The Role of Substance Use and Emotion Dysregulation in Predicting Risk for Incapacitated Sexual Revictimization in Women: Results of a Prospective Investigation

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Abstract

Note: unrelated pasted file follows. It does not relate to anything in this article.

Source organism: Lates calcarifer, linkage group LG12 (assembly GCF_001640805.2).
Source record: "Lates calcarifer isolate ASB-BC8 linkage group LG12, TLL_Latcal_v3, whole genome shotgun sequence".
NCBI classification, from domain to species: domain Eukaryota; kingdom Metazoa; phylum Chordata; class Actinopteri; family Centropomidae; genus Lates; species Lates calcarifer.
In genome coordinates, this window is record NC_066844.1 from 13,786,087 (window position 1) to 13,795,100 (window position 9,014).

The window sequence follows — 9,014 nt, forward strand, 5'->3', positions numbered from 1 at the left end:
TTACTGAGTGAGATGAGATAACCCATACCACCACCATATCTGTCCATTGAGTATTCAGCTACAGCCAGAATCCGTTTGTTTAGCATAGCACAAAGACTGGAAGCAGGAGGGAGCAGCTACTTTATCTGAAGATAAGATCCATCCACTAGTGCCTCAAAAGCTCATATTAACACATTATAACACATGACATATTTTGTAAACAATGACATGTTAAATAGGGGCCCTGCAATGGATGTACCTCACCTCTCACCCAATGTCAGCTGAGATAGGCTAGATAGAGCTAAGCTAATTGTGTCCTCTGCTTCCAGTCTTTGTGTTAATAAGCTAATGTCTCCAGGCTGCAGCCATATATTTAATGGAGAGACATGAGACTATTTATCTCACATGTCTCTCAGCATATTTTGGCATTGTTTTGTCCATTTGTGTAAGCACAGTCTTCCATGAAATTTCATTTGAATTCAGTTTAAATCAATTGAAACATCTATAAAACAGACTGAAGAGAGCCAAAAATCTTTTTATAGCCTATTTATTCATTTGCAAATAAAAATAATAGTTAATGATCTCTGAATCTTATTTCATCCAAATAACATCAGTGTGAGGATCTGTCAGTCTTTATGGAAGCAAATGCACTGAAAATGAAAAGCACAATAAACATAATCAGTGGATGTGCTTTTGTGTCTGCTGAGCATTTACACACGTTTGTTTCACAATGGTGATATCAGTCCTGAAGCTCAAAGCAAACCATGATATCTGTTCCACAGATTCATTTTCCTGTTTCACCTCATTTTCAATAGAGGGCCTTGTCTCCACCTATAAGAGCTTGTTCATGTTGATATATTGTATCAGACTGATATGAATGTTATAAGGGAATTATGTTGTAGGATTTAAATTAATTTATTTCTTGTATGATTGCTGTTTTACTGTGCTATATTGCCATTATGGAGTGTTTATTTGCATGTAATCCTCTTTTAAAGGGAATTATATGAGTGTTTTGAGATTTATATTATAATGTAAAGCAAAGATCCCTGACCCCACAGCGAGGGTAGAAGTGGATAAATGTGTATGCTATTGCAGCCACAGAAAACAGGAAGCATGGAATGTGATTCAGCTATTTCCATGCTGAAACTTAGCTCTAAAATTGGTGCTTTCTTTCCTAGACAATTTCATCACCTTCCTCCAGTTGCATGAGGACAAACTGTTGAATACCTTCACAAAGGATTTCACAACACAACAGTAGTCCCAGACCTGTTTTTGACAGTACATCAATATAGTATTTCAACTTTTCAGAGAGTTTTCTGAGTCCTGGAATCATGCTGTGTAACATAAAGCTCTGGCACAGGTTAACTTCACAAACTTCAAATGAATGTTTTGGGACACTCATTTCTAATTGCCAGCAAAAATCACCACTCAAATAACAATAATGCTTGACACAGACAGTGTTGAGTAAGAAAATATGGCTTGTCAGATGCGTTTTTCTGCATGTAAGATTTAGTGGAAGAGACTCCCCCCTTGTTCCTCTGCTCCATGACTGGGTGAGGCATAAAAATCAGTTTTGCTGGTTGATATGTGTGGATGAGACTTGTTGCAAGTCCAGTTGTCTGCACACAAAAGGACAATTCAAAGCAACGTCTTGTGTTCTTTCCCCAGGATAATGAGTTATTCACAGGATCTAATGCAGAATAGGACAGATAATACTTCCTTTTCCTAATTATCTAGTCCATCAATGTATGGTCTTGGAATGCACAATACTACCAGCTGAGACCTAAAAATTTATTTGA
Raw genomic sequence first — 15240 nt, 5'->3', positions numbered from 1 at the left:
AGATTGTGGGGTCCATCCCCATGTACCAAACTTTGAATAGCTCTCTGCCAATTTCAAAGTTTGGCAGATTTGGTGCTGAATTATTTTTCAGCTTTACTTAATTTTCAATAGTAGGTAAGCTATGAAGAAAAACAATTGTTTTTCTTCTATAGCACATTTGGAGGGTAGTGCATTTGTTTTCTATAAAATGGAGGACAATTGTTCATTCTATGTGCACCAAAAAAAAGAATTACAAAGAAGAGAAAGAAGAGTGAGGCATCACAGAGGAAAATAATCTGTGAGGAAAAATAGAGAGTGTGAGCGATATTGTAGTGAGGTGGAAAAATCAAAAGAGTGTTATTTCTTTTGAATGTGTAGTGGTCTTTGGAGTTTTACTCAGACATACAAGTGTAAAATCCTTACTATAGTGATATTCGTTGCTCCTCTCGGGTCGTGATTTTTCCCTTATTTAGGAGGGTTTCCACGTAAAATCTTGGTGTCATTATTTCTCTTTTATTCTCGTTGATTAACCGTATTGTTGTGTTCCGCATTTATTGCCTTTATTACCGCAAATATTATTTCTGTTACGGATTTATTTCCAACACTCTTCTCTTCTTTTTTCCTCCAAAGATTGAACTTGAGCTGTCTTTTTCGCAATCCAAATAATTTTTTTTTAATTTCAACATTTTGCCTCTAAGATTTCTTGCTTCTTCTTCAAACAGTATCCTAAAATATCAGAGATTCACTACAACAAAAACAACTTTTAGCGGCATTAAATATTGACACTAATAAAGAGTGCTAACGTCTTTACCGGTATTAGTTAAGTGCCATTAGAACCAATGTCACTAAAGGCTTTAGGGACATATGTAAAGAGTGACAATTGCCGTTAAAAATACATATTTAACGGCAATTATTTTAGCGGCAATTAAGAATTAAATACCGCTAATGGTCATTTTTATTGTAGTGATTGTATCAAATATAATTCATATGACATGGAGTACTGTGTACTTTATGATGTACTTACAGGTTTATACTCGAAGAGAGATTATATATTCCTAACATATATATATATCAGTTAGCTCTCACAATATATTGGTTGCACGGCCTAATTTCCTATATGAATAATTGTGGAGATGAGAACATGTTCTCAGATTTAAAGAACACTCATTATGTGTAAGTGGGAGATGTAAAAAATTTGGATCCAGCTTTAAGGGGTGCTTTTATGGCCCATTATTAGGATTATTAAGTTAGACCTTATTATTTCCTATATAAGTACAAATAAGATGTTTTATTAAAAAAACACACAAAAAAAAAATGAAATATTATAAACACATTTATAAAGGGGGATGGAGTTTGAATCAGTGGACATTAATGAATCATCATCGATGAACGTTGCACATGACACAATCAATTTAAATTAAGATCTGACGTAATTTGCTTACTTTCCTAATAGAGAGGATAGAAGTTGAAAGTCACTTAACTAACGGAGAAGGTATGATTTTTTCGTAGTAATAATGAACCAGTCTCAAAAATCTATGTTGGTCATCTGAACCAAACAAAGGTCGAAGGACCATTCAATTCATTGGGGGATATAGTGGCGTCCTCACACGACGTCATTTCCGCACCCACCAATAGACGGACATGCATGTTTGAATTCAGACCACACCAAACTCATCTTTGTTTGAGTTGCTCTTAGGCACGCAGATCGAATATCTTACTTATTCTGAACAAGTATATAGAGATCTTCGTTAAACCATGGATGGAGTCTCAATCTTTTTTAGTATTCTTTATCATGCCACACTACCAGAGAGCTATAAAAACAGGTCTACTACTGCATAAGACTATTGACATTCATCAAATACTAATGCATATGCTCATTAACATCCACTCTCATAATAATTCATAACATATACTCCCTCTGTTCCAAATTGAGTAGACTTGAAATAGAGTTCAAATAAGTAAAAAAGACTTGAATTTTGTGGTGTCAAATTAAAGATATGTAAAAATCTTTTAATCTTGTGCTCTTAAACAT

Incapacitated sexual assault (ISA) is the most common form of sexual victimization experienced by college women. Although ISA victims are at risk for future assaults, few studies have examined mechanisms responsible for ISA revictimization besides heavy drinking. Using a prospective design, the present study examined whether emotion dysregulation, given its association with interpersonal trauma and substance use, increases risk for revictimization among women with a history of ISA above and beyond the effects of substance use. Female college students (n = 229) completed a baseline assessment followed by assessment of incapacitated sexual assault over a 9-week follow-up period. Approximately 36% of participants reported a history of ISA, and 73% of those victimized during the study had a history of ISA. Revictimized women reported higher levels of alcohol-related problems, greater marijuana use, greater emotion dysregulation, and higher levels of fear and guilt prior to experiencing ISA during the study; however, they did not consume more alcohol than previously victimized women. In a logistic regression analysis, guilt, emotion dysregulation, and marijuana use accurately classified 78.9% of ISA revictimized women. Women with a history of ISA are at substantial risk for ISA revictimization. Findings suggest that even very small increases in emotion dysregulation, particularly in impulsivity, as well as marijuana use, impact revictimization risk substantially. Efficacy of interventions to reduce ISA revictimization may be improved if emotion dysregulation is addressed.

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